The value of production in thousands of rubles was:

    1854   1860   +%
in the linen industry    723 1,247   +72%
in the wool industry 2,044 4,354 +113%
in the cotton industry 2,853 8,091 +183%

The Crimean War period gave rise to a profound transformation in the technology of the textile industry as well: it brought about the introduction of the mechanical loom and the mechanical spindle in Russia and Poland. First, the now-gigantic Scheibler factory was founded in Lodz in 1854, with 100 looms and 18,000 spindles. The following year, the first mechanical linen spinning mill was established in Russia, and in 1857, the biggest and today still important linen factory in Poland, the Zyradow factory, was converted from a hand to a mechanical weaving mill.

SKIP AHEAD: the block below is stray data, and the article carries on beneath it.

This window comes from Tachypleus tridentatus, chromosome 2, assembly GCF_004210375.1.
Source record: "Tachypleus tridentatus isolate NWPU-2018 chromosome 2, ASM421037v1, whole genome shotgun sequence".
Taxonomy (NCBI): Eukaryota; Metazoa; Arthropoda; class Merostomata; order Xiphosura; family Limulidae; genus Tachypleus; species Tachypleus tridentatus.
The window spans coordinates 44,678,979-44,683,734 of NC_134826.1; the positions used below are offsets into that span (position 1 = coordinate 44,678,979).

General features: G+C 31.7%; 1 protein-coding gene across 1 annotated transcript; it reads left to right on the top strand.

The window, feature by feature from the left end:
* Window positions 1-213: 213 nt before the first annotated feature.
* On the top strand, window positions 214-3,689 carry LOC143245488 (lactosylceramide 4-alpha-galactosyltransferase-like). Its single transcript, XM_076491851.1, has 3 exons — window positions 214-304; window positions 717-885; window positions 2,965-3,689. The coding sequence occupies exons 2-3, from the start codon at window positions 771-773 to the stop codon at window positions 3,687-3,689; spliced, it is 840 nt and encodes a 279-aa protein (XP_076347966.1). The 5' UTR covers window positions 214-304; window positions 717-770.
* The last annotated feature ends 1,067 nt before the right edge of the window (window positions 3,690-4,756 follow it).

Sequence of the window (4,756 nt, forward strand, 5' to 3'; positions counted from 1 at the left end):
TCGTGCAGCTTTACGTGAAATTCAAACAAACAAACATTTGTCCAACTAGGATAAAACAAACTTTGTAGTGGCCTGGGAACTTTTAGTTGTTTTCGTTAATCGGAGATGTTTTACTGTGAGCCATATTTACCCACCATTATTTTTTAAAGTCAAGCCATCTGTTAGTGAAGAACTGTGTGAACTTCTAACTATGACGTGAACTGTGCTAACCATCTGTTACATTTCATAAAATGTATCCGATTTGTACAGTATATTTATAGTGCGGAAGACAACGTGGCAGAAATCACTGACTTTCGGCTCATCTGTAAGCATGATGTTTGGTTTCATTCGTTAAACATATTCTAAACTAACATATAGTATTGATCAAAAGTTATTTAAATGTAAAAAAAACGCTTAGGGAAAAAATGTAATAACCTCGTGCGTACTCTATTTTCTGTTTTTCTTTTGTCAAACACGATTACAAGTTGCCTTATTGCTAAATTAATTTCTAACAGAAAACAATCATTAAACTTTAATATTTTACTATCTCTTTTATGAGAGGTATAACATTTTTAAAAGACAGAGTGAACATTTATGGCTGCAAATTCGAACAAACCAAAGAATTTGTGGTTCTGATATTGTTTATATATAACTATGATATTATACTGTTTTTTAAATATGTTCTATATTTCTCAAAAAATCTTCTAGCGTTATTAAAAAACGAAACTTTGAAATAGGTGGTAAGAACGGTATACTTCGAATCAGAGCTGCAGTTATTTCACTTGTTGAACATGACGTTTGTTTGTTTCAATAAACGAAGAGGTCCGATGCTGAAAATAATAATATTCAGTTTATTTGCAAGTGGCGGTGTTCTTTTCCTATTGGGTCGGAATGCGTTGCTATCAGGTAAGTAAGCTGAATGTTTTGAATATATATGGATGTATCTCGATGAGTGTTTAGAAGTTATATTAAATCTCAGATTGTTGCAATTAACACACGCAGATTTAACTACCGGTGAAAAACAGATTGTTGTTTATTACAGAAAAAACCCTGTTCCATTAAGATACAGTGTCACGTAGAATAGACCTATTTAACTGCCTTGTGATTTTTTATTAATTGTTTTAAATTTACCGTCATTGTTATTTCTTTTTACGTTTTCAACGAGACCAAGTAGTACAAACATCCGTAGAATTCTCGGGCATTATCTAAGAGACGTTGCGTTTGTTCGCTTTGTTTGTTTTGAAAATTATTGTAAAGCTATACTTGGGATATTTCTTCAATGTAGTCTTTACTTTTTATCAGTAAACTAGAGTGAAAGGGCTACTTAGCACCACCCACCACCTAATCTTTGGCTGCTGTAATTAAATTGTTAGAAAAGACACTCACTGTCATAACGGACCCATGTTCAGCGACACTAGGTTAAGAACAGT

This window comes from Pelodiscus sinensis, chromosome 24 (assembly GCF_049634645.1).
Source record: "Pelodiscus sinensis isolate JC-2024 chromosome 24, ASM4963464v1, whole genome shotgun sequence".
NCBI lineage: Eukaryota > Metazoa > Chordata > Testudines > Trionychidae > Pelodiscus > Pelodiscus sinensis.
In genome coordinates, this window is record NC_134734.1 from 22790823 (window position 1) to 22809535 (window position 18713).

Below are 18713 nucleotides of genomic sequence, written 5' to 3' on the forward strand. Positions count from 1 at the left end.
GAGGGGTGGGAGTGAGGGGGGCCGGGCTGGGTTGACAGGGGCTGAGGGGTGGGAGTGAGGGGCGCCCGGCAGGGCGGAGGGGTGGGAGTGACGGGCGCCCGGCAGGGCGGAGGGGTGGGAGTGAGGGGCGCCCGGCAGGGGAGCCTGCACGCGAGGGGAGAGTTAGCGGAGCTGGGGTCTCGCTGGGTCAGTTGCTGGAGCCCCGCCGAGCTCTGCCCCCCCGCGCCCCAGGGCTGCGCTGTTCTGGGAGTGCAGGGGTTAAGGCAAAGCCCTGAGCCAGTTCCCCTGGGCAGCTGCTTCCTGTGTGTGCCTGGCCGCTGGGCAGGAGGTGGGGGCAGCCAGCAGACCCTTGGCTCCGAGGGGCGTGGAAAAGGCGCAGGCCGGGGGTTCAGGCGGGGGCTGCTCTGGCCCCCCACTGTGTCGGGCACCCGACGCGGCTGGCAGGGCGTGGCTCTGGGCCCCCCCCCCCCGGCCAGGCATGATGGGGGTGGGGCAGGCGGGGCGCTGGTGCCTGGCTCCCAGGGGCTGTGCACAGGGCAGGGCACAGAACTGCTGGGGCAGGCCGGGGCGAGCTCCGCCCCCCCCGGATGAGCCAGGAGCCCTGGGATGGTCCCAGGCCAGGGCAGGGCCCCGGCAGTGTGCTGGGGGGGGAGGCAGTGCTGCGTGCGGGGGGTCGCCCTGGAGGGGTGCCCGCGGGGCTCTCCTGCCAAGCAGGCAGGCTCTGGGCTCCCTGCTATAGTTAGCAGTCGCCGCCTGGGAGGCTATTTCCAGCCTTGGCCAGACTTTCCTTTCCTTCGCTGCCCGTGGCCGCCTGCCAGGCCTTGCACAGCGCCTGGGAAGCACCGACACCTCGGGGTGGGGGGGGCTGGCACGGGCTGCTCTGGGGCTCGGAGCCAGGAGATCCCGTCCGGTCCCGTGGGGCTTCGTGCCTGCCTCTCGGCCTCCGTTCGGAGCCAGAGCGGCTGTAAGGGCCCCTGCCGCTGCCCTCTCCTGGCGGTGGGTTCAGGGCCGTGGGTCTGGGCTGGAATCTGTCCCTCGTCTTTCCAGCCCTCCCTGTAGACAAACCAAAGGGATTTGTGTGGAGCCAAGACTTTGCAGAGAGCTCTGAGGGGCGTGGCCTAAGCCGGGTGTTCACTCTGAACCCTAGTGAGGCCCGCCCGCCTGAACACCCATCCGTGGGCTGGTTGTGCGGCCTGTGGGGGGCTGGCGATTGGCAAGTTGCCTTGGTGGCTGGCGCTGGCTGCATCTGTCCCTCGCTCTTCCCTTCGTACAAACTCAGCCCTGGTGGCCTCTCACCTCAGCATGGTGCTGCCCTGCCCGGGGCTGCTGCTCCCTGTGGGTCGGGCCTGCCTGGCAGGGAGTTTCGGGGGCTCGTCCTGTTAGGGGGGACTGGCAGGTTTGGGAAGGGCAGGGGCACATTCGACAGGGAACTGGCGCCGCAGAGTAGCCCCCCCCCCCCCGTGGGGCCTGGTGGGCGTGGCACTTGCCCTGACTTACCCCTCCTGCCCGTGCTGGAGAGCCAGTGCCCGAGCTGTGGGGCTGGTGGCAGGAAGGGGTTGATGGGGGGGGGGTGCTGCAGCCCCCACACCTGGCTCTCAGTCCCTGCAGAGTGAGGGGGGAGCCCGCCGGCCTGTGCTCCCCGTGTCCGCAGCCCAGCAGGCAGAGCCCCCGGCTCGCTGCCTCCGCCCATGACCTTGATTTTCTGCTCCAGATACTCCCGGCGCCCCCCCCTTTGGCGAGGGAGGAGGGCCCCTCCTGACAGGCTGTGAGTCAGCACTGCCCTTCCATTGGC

The second important result was the establishment of a series of railway lines between Poland and the most distant parts of Russia. In 1862, Poland was connected with St. Petersburg, in 1866 with Wolynien, White Russia, and Podolien, in 1870 with Moscow, in 1871 with Kiev, in 1877 with southern Russia. Moreover, the feverish building of railway lines in inner Russia opened ever more areas to trade. The construction of each new railway line leading to Russia was followed by an increase in demand for Polish products and an expansion of production. Disregarding the depressive effects of the uprising of 1864 and the consequent temporary paralysis of trade with Russia, the decade 1860-1870, the period of the technological revolution in transport, had as a result that while the total value of Poland’s industrial production amounted to only 31 million rubles in 1851 (21 million, according to another source), it represented 73 million rubles (from both sources) in 1872, after 15 years – an increase of 135 per cent and 248 per cent respectively.